Signing up for Tweepi's free tier.

Signing up for Tweepi’s free tier.


Connecting to your Twitter account.

Connecting to your Twitter account.


One thing I’ll say about Tweepi is that it isn’t the prettiest but I appreciate how simple and to the point it is.  There are really only 7 different things you can do in Tweepi as a free user.

Tweepi recently updated their UI so all the screenshots are for the new interface which is considerably cleaned up.

The features that are of interest to below are highlighted in the screenshot below



The 5 step strategy

Step 1:  Follow Followers or Follow Friends



  • Depending what you feel like, you can decide to follow the followers of someone you look up to (someone that has more followers than you and is in your niche) [Follow followers] or the friends of that someone [Follow friends].
  • From my experimentation, Follow Followers gives you targeted list of users that are primed to follow back.  The list of followers is typically a lot bigger than friends.

Step 2:  Pick your target

Whether you decide to Follower Followers or Follow Friends, you’ll be taken to a page where you type in the handle (@) of the person you want to copy.

So let’s say I’m really interested in adding the followers of Landlopers.  All I have to do is type in @landlopers like below.  When done, click on “Search”.


Step 3:  See 40 rows per page



  • By default, you only get to see 20 rows per page.  You can extend this to 40.  All you have to do is tweet a message out and it’ll activate the 40 rows for a month.
  • I highly recommend doing this as the more rows you have, the less pages you have to go through and thus speeding the process up.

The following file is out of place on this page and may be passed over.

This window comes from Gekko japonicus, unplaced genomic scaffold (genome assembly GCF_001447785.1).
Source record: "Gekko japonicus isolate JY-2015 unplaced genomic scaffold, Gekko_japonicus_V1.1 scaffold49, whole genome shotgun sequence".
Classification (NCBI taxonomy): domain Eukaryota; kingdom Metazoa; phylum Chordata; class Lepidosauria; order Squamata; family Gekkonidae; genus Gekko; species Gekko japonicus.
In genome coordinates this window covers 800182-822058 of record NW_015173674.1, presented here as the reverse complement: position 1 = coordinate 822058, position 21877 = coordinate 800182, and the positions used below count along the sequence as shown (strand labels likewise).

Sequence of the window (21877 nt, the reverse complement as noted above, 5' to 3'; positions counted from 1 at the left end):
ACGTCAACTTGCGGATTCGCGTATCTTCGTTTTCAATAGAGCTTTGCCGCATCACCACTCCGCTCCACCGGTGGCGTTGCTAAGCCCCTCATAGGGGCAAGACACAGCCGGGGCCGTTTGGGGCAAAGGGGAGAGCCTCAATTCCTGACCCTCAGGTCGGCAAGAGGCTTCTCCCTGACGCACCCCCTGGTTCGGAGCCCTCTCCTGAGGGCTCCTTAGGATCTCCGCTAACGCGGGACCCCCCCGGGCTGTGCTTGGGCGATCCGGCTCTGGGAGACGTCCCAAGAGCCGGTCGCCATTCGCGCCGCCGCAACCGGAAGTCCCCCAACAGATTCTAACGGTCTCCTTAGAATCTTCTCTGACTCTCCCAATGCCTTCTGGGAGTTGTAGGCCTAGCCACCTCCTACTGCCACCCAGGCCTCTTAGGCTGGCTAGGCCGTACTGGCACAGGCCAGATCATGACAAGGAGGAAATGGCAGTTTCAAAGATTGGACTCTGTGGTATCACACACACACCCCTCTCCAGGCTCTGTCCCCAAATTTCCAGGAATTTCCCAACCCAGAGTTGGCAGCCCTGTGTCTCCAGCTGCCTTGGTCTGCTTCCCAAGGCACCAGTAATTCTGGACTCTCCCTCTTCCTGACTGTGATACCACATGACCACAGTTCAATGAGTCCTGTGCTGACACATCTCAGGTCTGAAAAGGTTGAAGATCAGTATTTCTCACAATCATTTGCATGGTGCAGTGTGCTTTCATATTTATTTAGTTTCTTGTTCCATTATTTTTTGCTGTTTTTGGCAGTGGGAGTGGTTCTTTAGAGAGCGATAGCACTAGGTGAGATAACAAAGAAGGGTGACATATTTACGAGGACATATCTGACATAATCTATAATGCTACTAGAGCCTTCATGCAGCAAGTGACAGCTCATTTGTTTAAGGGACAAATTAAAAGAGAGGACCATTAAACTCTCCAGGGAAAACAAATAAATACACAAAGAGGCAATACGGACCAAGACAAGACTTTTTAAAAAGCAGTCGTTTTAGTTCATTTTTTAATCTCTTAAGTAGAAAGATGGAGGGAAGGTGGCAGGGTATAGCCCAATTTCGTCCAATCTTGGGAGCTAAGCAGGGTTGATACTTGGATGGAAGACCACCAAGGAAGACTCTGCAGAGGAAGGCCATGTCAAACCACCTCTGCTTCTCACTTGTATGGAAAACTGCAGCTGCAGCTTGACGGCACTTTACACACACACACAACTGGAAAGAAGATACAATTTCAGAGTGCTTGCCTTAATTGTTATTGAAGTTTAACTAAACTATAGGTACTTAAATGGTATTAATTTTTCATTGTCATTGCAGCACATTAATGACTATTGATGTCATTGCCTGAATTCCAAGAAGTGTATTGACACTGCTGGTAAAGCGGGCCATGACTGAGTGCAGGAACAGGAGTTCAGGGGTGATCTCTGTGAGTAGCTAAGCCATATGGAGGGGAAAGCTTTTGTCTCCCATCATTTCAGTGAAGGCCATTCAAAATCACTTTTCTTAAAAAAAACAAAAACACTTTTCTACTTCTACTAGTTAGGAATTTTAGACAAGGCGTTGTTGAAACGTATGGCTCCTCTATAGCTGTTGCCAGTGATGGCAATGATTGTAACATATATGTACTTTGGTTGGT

Step 4:  Filter to tighten the list up

The best part about the latest interface is that filtering has become so incredibly easy.



I recommend applying 3 filters.

  1. Filter for users that you have no relationship with.
  2. Make sure these Twitter accounts have at least 100 followers (the # itself is up to you).   This is just a way to weed out users or bots that really haven’t done anything on Twitter and wouldn’t bring too much value.
  3. Filter for users that have tweeted in the past 7 days.  This is something I started doing recently just to make sure the Twitter users I follow are active and thus are more likely to engage with you.

You can also sort descending by the # of followers by just clicking on the Follower’s Count column header.


Step 5:  Click madly

Once you’re all set up, the next step is for you to go through as many pages as you wish and click like rapid fire.  Tweepi is designed so that all you have to do is keep your cursor at the first position and the window will scroll down appropriately to the next row.



  • The beauty of how the app is designed is that the page scrolls down as you click so all you have to do is click like machine gun rapid fire and you’ll be through an entire page in a matter of seconds.
  • It’s up to you how aggressive you want to be in terms of how many users you want to follow a day/week.
  • For me, I always have Tweepi active on my browser so I’ll follow 2-3 pages every of users once awhile during the day.
  • Keep in mind that Twitter has max limits on how many people you can follow.  The max limit depends on how many followers you have.
  • Also note that aggressively follow a lot of users every day will cause your account to be locked.  All this means is that you will have to change your password.  I try not to let this happen as it is a bit annoying to have to swap passwords all the time.

Step 6:  Flush unfollowers

The other critical part of Tweepi is being able to unfollow folks that don’t follow you back.  This is the engine that allows you to continuously add new followers.  The key is to unfollow people that you’ve given a good amount of time to follow you back.


The page works in a similar way to following new users and will allow you to rapid click to go through lots of pages in no time. Tweepi-Flush-Unfollow-Feature


Flushing tips:

  • What you have to understand is that Tweepi sorts the pages that you see in “Not following back” by most recently followed.  That means, users you see on Page 1 are those that you just followed.  Therefore, you want to start unfollowing folks towards the last few pages.
  • Knowing that, let’s say you have 75 pages of people that don’t follow you, start unfollowing at page 60 an onwards.

Step 7:  Safe listing

Flushing will seem like a scary thing to do because there are always Twitter users that you know will likely never follow you back but you want to keep them in your list.  That’s where safe listing comes into play.

Click on the lock icon to safe list a user.

Click on the lock icon to safe list a user.